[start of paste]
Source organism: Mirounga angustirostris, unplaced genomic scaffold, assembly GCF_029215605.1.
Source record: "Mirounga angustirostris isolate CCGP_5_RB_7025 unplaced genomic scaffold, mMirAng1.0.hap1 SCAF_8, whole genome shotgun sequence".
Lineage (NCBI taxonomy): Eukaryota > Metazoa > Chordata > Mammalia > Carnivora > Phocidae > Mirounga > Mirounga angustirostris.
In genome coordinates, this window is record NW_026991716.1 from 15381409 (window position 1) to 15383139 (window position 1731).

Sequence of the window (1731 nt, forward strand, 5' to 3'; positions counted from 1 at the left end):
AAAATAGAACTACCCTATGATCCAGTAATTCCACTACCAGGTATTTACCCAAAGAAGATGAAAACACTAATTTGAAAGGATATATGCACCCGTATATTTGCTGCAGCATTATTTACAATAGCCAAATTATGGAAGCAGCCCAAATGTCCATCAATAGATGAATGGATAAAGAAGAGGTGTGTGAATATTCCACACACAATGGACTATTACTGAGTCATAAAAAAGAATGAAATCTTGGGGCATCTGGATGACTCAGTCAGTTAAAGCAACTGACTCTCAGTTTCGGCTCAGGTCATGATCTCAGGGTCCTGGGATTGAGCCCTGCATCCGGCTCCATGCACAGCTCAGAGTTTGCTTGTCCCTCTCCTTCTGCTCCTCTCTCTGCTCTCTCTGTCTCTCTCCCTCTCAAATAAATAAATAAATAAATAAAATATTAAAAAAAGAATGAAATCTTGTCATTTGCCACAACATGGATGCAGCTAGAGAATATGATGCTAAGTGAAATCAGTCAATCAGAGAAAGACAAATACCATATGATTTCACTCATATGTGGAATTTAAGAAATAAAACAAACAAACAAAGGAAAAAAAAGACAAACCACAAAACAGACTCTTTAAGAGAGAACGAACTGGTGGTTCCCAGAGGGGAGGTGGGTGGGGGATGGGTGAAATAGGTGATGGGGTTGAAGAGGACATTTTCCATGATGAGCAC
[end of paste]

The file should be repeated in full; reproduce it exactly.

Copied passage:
Source organism: Mirounga angustirostris, unplaced genomic scaffold, assembly GCF_029215605.1.
Source record: "Mirounga angustirostris isolate CCGP_5_RB_7025 unplaced genomic scaffold, mMirAng1.0.hap1 SCAF_8, whole genome shotgun sequence".
Lineage (NCBI taxonomy): Eukaryota > Metazoa > Chordata > Mammalia > Carnivora > Phocidae > Mirounga > Mirounga angustirostris.
In genome coordinates, this window is record NW_026991716.1 from 15381409 (window position 1) to 15383139 (window position 1731).

Sequence of the window (1731 nt, forward strand, 5' to 3'; positions counted from 1 at the left end):
AAAATAGAACTACCCTATGATCCAGTAATTCCACTACCAGGTATTTACCCAAAGAAGATGAAAACACTAATTTGAAAGGATATATGCACCCGTATATTTGCTGCAGCATTATTTACAATAGCCAAATTATGGAAGCAGCCCAAATGTCCATCAATAGATGAATGGATAAAGAAGAGGTGTGTGAATATTCCACACACAATGGACTATTACTGAGTCATAAAAAAGAATGAAATCTTGGGGCATCTGGATGACTCAGTCAGTTAAAGCAACTGACTCTCAGTTTCGGCTCAGGTCATGATCTCAGGGTCCTGGGATTGAGCCCTGCATCCGGCTCCATGCACAGCTCAGAGTTTGCTTGTCCCTCTCCTTCTGCTCCTCTCTCTGCTCTCTCTGTCTCTCTCCCTCTCAAATAAATAAATAAATAAATAAAATATTAAAAAAAGAATGAAATCTTGTCATTTGCCACAACATGGATGCAGCTAGAGAATATGATGCTAAGTGAAATCAGTCAATCAGAGAAAGACAAATACCATATGATTTCACTCATATGTGGAATTTAAGAAATAAAACAAACAAACAAAGGAAAAAAAAGACAAACCACAAAACAGACTCTTTAAGAGAGAACGAACTGGTGGTTCCCAGAGGGGAGGTGGGTGGGGGATGGGTGAAATAGGTGATGGGGTTGAAGAGGACATTTTCCATGATGAGCAC